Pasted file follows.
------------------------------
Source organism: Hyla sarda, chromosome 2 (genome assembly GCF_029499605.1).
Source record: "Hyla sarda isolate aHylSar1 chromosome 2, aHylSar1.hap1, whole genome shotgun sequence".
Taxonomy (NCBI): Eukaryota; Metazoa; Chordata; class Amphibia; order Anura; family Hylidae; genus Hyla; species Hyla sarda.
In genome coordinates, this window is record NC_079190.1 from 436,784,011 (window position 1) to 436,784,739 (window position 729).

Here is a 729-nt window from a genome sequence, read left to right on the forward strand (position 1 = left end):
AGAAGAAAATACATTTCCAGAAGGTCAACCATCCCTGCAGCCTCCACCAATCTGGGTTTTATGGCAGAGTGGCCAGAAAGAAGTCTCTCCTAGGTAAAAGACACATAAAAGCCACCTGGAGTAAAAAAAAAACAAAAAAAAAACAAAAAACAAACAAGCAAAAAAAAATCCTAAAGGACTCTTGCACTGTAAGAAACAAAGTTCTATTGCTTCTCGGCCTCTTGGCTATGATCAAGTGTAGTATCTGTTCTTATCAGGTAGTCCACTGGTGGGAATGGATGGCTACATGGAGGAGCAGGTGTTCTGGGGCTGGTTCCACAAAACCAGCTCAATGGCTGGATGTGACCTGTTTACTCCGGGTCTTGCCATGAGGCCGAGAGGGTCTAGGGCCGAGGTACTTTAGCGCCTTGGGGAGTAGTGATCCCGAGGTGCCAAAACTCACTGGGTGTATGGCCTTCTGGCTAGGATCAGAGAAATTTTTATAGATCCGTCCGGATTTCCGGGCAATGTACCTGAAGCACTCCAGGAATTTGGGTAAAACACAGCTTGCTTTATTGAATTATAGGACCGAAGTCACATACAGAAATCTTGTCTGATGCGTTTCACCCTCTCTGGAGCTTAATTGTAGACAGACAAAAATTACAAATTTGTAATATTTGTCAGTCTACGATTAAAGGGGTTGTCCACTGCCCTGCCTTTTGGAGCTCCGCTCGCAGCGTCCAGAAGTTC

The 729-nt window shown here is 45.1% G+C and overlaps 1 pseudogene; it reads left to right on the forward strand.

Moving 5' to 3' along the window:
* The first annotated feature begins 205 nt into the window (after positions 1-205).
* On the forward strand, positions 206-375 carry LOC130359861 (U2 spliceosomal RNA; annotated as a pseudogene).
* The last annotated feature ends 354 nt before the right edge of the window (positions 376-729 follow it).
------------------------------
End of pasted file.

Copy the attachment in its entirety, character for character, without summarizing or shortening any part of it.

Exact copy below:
Source organism: Hyla sarda, chromosome 2 (genome assembly GCF_029499605.1).
Source record: "Hyla sarda isolate aHylSar1 chromosome 2, aHylSar1.hap1, whole genome shotgun sequence".
Taxonomy (NCBI): Eukaryota; Metazoa; Chordata; class Amphibia; order Anura; family Hylidae; genus Hyla; species Hyla sarda.
In genome coordinates, this window is record NC_079190.1 from 436,784,011 (window position 1) to 436,784,739 (window position 729).

Here is a 729-nt window from a genome sequence, read left to right on the forward strand (position 1 = left end):
AGAAGAAAATACATTTCCAGAAGGTCAACCATCCCTGCAGCCTCCACCAATCTGGGTTTTATGGCAGAGTGGCCAGAAAGAAGTCTCTCCTAGGTAAAAGACACATAAAAGCCACCTGGAGTAAAAAAAAAACAAAAAAAAAACAAAAAACAAACAAGCAAAAAAAAATCCTAAAGGACTCTTGCACTGTAAGAAACAAAGTTCTATTGCTTCTCGGCCTCTTGGCTATGATCAAGTGTAGTATCTGTTCTTATCAGGTAGTCCACTGGTGGGAATGGATGGCTACATGGAGGAGCAGGTGTTCTGGGGCTGGTTCCACAAAACCAGCTCAATGGCTGGATGTGACCTGTTTACTCCGGGTCTTGCCATGAGGCCGAGAGGGTCTAGGGCCGAGGTACTTTAGCGCCTTGGGGAGTAGTGATCCCGAGGTGCCAAAACTCACTGGGTGTATGGCCTTCTGGCTAGGATCAGAGAAATTTTTATAGATCCGTCCGGATTTCCGGGCAATGTACCTGAAGCACTCCAGGAATTTGGGTAAAACACAGCTTGCTTTATTGAATTATAGGACCGAAGTCACATACAGAAATCTTGTCTGATGCGTTTCACCCTCTCTGGAGCTTAATTGTAGACAGACAAAAATTACAAATTTGTAATATTTGTCAGTCTACGATTAAAGGGGTTGTCCACTGCCCTGCCTTTTGGAGCTCCGCTCGCAGCGTCCAGAAGTTC

The 729-nt window shown here is 45.1% G+C and overlaps 1 pseudogene; it reads left to right on the forward strand.

Moving 5' to 3' along the window:
* The first annotated feature begins 205 nt into the window (after positions 1-205).
* On the forward strand, positions 206-375 carry LOC130359861 (U2 spliceosomal RNA; annotated as a pseudogene).
* The last annotated feature ends 354 nt before the right edge of the window (positions 376-729 follow it).